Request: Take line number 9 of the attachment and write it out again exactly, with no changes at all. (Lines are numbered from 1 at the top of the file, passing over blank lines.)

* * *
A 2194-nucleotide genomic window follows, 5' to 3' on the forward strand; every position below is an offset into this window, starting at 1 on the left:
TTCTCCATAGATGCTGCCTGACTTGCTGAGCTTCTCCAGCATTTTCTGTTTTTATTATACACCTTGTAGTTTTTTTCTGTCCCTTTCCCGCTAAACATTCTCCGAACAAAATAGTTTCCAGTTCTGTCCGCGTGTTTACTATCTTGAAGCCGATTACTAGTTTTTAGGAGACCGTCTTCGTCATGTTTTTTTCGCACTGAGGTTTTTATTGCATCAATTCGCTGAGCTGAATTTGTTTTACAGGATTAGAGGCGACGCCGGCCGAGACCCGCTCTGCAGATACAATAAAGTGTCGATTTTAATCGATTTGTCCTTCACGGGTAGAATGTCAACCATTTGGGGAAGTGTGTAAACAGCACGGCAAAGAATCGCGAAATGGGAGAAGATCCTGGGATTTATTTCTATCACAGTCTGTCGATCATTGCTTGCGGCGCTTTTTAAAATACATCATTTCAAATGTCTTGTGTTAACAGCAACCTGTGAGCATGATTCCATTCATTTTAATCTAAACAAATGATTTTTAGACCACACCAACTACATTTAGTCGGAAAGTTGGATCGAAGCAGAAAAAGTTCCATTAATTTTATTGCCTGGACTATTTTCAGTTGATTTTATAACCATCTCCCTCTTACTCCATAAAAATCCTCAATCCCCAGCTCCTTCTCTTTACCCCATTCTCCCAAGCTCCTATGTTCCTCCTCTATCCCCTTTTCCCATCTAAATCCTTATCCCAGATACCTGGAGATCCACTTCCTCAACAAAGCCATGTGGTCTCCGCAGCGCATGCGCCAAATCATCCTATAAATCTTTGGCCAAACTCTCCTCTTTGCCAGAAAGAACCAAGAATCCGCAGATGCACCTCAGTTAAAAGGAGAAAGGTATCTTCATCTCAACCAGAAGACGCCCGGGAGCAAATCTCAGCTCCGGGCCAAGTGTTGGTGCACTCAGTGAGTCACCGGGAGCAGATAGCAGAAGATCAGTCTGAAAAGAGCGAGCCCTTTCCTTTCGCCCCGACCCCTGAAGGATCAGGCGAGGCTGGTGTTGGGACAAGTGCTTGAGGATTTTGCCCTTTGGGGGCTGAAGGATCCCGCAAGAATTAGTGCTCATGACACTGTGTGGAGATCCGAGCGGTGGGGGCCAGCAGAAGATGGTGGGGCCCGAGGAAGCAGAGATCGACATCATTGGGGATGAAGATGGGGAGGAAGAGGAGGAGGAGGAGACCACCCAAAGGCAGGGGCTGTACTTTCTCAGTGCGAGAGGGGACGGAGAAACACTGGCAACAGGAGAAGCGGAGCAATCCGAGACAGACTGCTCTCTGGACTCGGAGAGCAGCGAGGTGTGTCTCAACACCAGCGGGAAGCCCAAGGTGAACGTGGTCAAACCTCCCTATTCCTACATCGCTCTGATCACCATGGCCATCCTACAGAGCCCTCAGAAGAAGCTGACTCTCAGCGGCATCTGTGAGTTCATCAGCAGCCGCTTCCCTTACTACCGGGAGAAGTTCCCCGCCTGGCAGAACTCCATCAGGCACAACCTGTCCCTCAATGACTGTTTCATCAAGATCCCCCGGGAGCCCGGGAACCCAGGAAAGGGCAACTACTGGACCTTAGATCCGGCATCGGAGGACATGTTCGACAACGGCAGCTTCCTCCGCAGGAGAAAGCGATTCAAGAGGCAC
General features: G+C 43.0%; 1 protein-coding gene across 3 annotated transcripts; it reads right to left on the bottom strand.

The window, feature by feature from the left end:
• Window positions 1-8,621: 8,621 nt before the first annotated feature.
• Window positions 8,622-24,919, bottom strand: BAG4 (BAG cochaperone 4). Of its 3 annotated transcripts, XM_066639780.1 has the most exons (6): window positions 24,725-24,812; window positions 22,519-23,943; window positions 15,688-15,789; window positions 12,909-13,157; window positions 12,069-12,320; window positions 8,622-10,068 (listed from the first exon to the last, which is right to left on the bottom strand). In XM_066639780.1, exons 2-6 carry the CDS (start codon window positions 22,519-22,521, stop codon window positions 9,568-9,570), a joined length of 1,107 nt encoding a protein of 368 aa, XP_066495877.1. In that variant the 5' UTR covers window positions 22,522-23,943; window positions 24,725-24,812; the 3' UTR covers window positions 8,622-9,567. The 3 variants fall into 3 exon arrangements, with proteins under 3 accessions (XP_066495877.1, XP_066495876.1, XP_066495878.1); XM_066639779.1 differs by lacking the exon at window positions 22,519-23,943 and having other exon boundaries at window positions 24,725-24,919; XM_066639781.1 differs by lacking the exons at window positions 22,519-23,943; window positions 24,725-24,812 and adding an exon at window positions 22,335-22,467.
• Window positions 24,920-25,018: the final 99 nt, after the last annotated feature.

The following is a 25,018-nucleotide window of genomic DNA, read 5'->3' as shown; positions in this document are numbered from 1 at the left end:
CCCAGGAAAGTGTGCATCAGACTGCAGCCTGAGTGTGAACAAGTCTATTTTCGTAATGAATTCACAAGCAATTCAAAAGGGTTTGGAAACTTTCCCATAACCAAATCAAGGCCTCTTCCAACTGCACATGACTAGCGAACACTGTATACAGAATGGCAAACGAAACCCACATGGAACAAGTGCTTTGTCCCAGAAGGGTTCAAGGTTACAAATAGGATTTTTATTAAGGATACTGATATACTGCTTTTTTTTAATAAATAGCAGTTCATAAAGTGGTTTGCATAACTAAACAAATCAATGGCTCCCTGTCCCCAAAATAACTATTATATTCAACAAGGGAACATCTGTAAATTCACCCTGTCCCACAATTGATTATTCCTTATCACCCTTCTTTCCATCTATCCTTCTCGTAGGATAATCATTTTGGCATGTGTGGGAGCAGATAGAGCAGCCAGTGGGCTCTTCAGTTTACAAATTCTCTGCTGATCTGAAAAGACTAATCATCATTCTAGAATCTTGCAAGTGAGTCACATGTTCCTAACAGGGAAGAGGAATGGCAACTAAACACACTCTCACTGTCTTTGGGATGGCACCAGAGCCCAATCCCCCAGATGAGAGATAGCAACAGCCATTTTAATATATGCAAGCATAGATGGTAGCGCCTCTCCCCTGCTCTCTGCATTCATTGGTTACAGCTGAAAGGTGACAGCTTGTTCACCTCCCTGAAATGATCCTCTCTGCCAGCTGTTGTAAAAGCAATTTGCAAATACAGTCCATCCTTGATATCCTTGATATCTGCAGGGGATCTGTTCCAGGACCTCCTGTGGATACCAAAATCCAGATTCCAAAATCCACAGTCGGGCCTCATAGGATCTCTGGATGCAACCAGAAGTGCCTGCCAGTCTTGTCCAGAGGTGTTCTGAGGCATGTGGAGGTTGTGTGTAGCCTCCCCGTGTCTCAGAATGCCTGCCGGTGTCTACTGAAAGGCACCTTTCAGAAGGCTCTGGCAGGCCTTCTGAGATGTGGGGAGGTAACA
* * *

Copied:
CCCAGGAAAGTGTGCATCAGACTGCAGCCTGAGTGTGAACAAGTCTATTTTCGTAATGAATTCACAAGCAATTCAAAAGGGTTTGGAAACTTTCCCATAACCAAATCAAGGCCTCTTCCAACTGCACATGACTAGCGAACACTGTATACAGAATGGCAAACGAAACCCACATGGAACAAGTGCTTTGTCCCAGAAGGGTTCAAGGTTACAAATAGGATTTTTATTAAGGATACTGATATACTGCTTTTTTTTAATAAATAGCAGTTCATAAAGTGGTTTGCATAACTAAACAAATCAATGGCTCCCTGTCCCCAAAATAACTATTATATTCAACAAGGGAACATCTGTAAATTCACCCTGTCCCACAATTGATTATTCCTTATCACCCTTCTTTCCATCTATCCTTCTCGTAGGATAATCATTTTGGCATGTGTGGGAGCAGATAGAGCAGCCAGTGGGCTCTTCAGTTTACAAATTCTCTGCTGATCTGAAAAGACTAATCATCATTCTAGAATCTTGCAAGTGAGTCACATGTTCCTAACAGGGAAGAGGAATGGCAACTAAACACACTCTCACTGTCTTTGGGATGGCACCAGAGCCCAATCCCCCAGATGAGAGATAGCAACAGCCATTTTAATATATGCAAGCATAGATGGTAGCGCCTCTCCCCTGCTCTCTGCATTCATTGGTTACAGCTGAAAGGTGACAGCTTGTTCACCTCCCTGAAATGATCCTCTCTGCCAGCTGTTGTAAAAGCAATTTGCAAATACAGTCCATCCTTGATATCCTTGATATCTGCAGGGGATCTGTTCCAGGACCTCCTGTGGATACCAAAATCCAGATTCCAAAATCCACAGTCGGGCCTCATAGGATCTCTGGATGCAACCAGAAGTGCCTGCCAGTCTTGTCCAGAGGTGTTCTGAGGCATGTGGAGGTTGTGTGTAGCCTCCCCGTGTCTCAGAATGCCTGCCGGTGTCTACTGAAAGGCACCTTTCAGAAGGCTCTGGCAGGCCTTCTGAGATGTGGGGAGGTAACA